However, although we have the perceptual ability to easily learn which methods were used to create the form in front of us, when looking at an image, we generally get lost in the details that make up the structure of that image. We make do with simply looking at that form (without paying attention to the details in its structure) and feeling something about it or thinking about it. It’s exactly like listening to music: There’s no doubt that each sound or note that the ear hears back to back is not music in itself. For it to be perceived as music, the sounds have to create organized blocks with durations. Put in another way, making music is creating blocks of flowing sound within specific durations (in fact, John Cage left long spaces between sounds in some of his music, ruining the blocks and encouraging us to question the system between those blocks and musical perception). As Gilles Deleuze wrote quite clearly:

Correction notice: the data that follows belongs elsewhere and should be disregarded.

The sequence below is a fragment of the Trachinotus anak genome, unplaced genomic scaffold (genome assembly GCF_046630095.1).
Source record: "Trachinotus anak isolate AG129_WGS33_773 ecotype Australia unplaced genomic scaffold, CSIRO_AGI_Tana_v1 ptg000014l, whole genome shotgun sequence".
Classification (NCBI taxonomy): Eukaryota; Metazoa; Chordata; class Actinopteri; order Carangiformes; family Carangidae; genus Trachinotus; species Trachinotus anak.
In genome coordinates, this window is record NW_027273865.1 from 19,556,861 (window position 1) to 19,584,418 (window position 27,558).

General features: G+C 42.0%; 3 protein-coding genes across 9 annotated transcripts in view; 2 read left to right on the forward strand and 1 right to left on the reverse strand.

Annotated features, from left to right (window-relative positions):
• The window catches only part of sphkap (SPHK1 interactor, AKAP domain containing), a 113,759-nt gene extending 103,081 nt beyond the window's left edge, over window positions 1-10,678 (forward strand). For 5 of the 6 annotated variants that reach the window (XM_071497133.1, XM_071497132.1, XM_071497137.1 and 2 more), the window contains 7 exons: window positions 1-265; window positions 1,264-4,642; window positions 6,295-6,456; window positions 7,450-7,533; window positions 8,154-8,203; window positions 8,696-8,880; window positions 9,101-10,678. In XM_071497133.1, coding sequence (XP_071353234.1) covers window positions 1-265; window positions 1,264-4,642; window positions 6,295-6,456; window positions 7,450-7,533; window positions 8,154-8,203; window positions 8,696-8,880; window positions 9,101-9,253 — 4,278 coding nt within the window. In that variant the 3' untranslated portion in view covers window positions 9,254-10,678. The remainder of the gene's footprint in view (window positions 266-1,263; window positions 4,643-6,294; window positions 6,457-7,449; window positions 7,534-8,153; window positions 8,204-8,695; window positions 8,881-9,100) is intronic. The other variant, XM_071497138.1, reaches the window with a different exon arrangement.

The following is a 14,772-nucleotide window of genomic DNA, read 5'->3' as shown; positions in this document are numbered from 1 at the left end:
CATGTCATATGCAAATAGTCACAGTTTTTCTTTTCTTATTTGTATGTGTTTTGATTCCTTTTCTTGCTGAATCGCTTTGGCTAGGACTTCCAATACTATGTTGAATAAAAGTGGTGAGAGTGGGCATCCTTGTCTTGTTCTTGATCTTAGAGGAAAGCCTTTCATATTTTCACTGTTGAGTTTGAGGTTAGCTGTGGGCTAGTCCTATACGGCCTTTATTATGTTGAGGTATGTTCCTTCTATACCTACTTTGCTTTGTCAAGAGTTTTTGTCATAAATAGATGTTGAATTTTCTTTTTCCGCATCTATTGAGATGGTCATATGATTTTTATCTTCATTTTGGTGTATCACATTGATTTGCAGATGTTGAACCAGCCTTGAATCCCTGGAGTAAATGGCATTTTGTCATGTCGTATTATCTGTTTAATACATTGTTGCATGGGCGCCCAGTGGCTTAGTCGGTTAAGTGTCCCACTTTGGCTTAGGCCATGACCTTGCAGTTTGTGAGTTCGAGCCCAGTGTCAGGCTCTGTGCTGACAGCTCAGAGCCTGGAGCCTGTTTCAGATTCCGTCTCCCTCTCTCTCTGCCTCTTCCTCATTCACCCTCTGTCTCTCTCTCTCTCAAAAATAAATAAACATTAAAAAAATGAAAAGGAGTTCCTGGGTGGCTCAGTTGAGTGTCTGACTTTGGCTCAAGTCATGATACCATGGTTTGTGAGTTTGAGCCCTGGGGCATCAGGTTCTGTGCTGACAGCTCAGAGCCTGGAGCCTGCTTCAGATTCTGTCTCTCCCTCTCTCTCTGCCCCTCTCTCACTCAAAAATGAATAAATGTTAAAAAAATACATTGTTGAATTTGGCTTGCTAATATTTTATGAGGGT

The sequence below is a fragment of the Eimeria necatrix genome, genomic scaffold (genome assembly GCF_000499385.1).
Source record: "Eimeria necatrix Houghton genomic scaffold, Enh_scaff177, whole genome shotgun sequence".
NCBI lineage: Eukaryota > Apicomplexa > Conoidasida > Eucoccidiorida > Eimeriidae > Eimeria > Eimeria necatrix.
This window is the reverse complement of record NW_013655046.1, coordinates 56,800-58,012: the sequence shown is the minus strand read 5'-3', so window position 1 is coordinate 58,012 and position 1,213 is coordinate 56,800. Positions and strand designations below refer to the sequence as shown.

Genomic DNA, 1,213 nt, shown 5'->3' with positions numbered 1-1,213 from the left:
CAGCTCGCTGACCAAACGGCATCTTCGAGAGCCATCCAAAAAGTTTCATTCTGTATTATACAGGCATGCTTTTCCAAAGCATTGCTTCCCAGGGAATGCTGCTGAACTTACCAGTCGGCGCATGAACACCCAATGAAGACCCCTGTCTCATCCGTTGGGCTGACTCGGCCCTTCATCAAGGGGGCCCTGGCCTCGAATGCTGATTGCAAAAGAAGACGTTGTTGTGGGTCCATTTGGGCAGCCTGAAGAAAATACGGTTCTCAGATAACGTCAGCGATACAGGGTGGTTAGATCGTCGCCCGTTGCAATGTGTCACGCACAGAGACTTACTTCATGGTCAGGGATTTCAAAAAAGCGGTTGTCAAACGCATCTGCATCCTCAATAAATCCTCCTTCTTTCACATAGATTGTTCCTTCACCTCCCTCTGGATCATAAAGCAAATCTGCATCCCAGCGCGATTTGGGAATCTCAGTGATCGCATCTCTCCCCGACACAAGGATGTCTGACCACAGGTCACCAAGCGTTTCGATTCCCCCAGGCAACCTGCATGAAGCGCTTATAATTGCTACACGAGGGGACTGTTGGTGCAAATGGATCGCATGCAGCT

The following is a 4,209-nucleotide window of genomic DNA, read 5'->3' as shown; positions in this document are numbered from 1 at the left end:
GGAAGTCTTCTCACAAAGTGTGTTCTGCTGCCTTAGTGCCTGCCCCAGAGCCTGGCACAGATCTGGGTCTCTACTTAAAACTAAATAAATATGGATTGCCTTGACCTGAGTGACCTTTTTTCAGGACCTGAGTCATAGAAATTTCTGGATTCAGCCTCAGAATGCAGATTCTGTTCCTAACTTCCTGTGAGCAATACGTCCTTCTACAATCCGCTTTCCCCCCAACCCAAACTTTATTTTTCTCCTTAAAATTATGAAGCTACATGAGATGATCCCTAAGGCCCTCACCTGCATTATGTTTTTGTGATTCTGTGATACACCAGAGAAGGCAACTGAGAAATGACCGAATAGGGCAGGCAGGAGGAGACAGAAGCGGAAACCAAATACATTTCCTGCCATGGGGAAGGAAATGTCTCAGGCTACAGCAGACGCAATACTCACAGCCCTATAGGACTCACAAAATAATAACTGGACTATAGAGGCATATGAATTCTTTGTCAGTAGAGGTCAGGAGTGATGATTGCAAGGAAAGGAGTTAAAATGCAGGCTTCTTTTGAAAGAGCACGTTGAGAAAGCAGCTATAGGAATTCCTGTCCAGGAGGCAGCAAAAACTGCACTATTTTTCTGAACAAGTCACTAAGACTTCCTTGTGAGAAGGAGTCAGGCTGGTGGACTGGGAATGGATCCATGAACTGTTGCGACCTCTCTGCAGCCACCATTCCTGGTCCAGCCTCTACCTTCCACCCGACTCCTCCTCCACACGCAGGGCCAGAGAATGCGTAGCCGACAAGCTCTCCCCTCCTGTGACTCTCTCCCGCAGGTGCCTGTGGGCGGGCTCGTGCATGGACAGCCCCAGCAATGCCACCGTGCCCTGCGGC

Cinema tells stories with blocks of movement-time. I could say that painting invents another type of block, which is neither blocks of concepts, nor of movement-time, but, let’s suppose, that they are blocks of line and colour. Music invents another type of particular block, a very, very particular block.[1]

In terms of time, blocks, and movement, these statements by Deleuze are naturally directly involved with “masses”. Whether it’s art, philosophy or science, these are all creative disciplines. They realize that creativity with their own various materials and form their own “masses”. The movement-time blocks of cinema and video, the line-colour blocks of painting, the conceptual blocks of philosophy, the function blocks of science, etc… Although these disciplines never need each other to exist, they can however exchange “ideas”. Again, as Deleuze put it, they can unite at the level of “I have an idea”.